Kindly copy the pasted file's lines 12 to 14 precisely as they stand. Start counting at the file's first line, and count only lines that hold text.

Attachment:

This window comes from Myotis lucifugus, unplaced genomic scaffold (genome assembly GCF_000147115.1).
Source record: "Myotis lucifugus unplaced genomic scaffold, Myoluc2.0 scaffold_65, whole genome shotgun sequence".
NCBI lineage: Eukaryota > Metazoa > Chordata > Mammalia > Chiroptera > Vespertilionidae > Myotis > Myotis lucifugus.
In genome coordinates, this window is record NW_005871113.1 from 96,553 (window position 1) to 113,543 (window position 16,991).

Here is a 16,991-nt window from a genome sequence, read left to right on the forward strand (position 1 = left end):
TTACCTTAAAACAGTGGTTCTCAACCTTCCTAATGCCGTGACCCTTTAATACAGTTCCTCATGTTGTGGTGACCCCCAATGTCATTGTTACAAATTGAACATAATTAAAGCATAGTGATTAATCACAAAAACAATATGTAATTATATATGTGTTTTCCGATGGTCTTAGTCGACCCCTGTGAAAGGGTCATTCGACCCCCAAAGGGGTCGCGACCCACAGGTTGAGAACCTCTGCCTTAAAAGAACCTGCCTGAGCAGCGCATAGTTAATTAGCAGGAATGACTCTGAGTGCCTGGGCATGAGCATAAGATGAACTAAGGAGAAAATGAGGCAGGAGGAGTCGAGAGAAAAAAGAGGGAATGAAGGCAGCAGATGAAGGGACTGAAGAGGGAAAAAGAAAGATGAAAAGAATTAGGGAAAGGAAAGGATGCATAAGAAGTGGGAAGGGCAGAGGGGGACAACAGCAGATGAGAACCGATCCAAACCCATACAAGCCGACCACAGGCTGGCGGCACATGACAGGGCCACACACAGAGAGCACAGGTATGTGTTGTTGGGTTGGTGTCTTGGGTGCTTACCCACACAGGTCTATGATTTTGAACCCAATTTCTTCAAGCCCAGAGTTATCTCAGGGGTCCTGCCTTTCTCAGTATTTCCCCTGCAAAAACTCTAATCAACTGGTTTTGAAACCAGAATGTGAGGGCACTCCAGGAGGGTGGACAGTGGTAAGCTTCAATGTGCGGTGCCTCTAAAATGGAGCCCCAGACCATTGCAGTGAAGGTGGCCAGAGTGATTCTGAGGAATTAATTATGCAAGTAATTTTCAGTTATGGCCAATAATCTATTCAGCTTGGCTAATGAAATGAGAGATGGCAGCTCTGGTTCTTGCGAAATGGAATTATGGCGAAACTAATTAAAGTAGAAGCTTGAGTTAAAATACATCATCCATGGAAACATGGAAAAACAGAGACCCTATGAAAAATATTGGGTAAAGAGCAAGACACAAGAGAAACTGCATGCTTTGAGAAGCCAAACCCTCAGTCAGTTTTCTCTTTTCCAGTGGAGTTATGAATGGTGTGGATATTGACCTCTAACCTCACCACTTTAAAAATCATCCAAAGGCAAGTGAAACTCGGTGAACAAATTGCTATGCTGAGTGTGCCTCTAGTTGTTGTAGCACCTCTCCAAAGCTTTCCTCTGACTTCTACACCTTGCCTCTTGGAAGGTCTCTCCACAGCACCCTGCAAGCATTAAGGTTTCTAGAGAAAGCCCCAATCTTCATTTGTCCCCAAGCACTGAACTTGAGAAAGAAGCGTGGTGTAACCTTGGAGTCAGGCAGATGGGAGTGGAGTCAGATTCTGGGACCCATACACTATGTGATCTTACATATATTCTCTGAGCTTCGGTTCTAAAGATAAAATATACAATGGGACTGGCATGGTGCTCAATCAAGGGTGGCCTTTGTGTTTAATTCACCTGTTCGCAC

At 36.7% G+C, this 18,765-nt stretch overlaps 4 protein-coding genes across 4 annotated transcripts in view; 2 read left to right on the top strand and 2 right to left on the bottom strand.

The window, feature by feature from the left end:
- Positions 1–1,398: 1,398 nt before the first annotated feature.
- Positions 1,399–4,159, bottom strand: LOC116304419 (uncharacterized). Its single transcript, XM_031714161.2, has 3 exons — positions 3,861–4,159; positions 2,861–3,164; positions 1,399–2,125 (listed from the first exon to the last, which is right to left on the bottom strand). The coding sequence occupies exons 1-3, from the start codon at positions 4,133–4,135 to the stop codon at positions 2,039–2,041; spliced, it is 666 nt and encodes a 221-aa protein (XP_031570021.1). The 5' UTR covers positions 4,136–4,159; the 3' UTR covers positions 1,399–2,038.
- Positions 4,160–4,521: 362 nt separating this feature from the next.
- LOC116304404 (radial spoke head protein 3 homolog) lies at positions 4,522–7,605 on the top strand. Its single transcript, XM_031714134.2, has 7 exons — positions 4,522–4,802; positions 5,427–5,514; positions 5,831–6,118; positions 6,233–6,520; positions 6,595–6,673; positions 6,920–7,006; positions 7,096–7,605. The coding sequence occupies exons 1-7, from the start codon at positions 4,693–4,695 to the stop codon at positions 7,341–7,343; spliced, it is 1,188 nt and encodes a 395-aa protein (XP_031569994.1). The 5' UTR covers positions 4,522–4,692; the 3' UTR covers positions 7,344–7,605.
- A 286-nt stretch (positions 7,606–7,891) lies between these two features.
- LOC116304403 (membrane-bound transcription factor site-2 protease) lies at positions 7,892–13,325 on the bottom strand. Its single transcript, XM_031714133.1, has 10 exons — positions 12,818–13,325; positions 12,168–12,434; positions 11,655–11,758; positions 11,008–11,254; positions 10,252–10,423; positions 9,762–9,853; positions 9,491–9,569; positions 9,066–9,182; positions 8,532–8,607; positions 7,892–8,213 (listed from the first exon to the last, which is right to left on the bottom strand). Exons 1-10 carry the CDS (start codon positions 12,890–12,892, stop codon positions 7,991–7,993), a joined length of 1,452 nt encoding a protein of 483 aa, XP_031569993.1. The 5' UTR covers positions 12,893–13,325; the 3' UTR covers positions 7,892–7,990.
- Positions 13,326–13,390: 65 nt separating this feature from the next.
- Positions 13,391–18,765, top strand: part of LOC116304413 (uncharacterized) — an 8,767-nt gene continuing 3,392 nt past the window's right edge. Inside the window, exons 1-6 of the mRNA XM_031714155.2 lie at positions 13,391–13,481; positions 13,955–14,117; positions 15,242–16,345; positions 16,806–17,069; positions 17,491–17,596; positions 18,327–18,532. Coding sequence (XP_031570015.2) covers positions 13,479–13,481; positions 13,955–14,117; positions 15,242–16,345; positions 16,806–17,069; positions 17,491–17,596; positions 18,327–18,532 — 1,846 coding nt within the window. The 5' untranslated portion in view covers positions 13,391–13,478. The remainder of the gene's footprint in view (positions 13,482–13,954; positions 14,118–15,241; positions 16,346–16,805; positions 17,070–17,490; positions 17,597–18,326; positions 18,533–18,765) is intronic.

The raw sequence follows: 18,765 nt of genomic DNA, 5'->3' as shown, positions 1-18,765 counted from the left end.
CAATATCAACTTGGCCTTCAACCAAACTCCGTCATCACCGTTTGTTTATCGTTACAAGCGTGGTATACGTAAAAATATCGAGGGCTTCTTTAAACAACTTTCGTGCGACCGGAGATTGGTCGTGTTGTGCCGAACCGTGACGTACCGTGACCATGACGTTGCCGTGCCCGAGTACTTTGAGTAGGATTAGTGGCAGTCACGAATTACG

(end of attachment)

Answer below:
- LOC116304404 (radial spoke head protein 3 homolog) lies at positions 4,522–7,605 on the top strand. Its single transcript, XM_031714134.2, has 7 exons — positions 4,522–4,802; positions 5,427–5,514; positions 5,831–6,118; positions 6,233–6,520; positions 6,595–6,673; positions 6,920–7,006; positions 7,096–7,605. The coding sequence occupies exons 1-7, from the start codon at positions 4,693–4,695 to the stop codon at positions 7,341–7,343; spliced, it is 1,188 nt and encodes a 395-aa protein (XP_031569994.1). The 5' UTR covers positions 4,522–4,692; the 3' UTR covers positions 7,344–7,605.
- A 286-nt stretch (positions 7,606–7,891) lies between these two features.
- LOC116304403 (membrane-bound transcription factor site-2 protease) lies at positions 7,892–13,325 on the bottom strand. Its single transcript, XM_031714133.1, has 10 exons — positions 12,818–13,325; positions 12,168–12,434; positions 11,655–11,758; positions 11,008–11,254; positions 10,252–10,423; positions 9,762–9,853; positions 9,491–9,569; positions 9,066–9,182; positions 8,532–8,607; positions 7,892–8,213 (listed from the first exon to the last, which is right to left on the bottom strand). Exons 1-10 carry the CDS (start codon positions 12,890–12,892, stop codon positions 7,991–7,993), a joined length of 1,452 nt encoding a protein of 483 aa, XP_031569993.1. The 5' UTR covers positions 12,893–13,325; the 3' UTR covers positions 7,892–7,990.